form1.address.PostalCode::change – (JavaScript, client)
// Change all user entered characters to upper case.
xfa.event.change = xfa.event.change.toUpperCase();

Because we know that the input data is in upper case, it makes our validation logic cleaner, as it needs only be concerned with the upper case variations.

Consistency with City and Province

The first character of the postal code determines the geographic region.  We can assign the province based on the postal code. In a couple of cases (M and H) we can also assign the value for the city (Toronto and Montréal).

More Considerations

While we now have a better-than-average postal code validation, it does not ensure100% correctness. Since only about 12% of the possible 7.2 million postal code variations are currently allocated, it is still pretty easy to enter a non-existent postal code.

Because this validation script is as specific as possible, it does mean that the script may need to be updated as the postal code rules evolve (The Canadian postal code rules were modified after Nunavut was added in 1999).

My sources for postal code specifics were: and

Loop Through Subform Instances

A note today on a specific coding practice I have seen in a number of customer forms. The task is to write a loop that examines each subform instance in a repeating subform definition. The pattern I have seen is where users construct SOM expressions inside a loop and call resolveNode() to find the result. I will show some alternate coding patterns that are easier to write and more efficient to execute. I have included a sample that has five buttons – one illustrating each variation.  The sample looks at each expense row in an expense report and ensure that the description field is populated.

Variation 1: The Customer Solution

Here is the JavaScript as the customer wrote it:

expenseReport.#subform[0].validate1::click – (JavaScript, client)
var nItems = expenseReport.expenses.expense.instanceManager.count;
for(x=0; x<nItems; x++)
    var vName = "expenseReport.expenses.expense["+ x +"].description";
    var vDesc = xfa.resolveNode(vName).rawValue;
    if(vDesc == "" || vDesc == null)
    {"Missing description field");

Variation 2: Use the "all" property

In SOM we have the "[*]" notation. "expense[*]" means "all the instances of the expense subform". Unfortunately, we cannot expose the "[*]" notation in JavaScript. Instead, we introduced the "all" property. Using "expense.all", the script can be written without constructing SOM expressions:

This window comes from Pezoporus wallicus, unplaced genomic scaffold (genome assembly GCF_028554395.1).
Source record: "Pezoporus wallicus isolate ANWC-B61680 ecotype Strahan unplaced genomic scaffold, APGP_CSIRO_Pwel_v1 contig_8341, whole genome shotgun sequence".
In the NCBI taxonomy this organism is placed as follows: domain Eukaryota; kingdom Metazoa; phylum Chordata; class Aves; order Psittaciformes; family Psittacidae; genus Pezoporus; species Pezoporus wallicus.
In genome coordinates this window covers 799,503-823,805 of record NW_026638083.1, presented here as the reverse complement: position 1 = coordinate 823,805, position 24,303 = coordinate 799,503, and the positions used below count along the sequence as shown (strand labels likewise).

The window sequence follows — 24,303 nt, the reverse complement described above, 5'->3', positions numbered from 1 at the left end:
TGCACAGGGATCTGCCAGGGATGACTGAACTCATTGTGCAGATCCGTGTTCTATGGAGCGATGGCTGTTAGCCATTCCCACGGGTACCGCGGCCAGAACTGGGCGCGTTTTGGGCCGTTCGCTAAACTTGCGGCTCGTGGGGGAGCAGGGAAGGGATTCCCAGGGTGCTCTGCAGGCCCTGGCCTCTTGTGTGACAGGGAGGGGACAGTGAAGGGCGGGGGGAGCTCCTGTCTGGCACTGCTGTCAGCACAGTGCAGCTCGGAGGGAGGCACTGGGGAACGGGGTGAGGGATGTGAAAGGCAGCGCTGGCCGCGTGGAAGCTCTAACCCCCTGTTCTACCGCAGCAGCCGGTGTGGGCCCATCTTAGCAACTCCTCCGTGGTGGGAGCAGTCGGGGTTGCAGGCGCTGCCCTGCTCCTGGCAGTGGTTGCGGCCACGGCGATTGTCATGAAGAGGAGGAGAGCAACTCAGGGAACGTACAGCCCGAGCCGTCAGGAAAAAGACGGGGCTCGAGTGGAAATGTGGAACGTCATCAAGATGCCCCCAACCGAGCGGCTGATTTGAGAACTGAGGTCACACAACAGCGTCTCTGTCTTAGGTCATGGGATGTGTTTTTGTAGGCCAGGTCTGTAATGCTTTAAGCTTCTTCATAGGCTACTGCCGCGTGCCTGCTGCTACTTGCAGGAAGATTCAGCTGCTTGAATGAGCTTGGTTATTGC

expenseReport.#subform[0].validate2::click – (JavaScript, client)
var vItems = expenses.expense.all;
for(i=0; i<vItems.length; i++)
    if (vItems.item(i).description.rawValue == null)
    {"Missing description field");

Variation 3: Use resolveNodes()

Both previous solutions assume you have at least one instance of the expense subform to start with. In the case where we might not have any occurrences, we can use resolveNodes().

resolveNode() returns a node object . We use it when we expect our SOM expression to return a single node. Use resolveNodes() (plural) to return a list object when your SOM expression may return multiple objects. In this example, use the expression: "expenses.expense[*].description" to return all the description fields:

expenseReport.#subform[0].validate3::click – (JavaScript, client)
var vDescItems = this.resolveNodes("expenses.expense[*].description");
for(i=0; i<vDescItems.length; i++)
    if (vDescItems.item(i).rawValue == null)
    {"Missing description field");

Variation 4: The FormCalc version

If you prefer using FormCalc, it looks like:

expenseReport.#subform[0].validate4::click – (FormCalc, client)
foreach vDesc in (expenses.expense[*].description) do
    if (not hasValue(vDesc)) then"Missing description field");

Note the use of the hasValue() function. It has the added benefit that it will reject description fields that consist of only whitespace.

Variation 5: The Deep End

The most terse (and most efficient) variation would use a predicate expression:

expenseReport.#subform[0].validate5::click – (JavaScript, client)
if (this.resolveNodes(
          "expenses.expense.[not hasValue(description)]").length > 0)"Missing description field");

(more on predicates in previous blog entries: here and here.)

Other Issues

Validating outside the field

I should have mentioned this disclaimer earlier: I do not like form design patterns where validation logic lives outside the individual fields. I understand the motivation – the lack of control over validation messaging. But there are better design patterns. However, that is a topic for a whole series of blog entries.

Anchor resolveNode

Note the difference between "this.resolveNode()" and "xfa.resolveNode()". The SOM expression passed to resolveNode() is evaluated relative to the object hosting the call. The original customer version used:


Whereas if the call is anchored under "this" (the validation button context) the SOM expression can be shortened to:


Checking empty

The customer version of the script checks:

if (vDesc == "" || vDesc == null)

Unless you have customized your null handling, this check is sufficient:

if (vDesc == null)

By default, all empty text and numeric fields return null.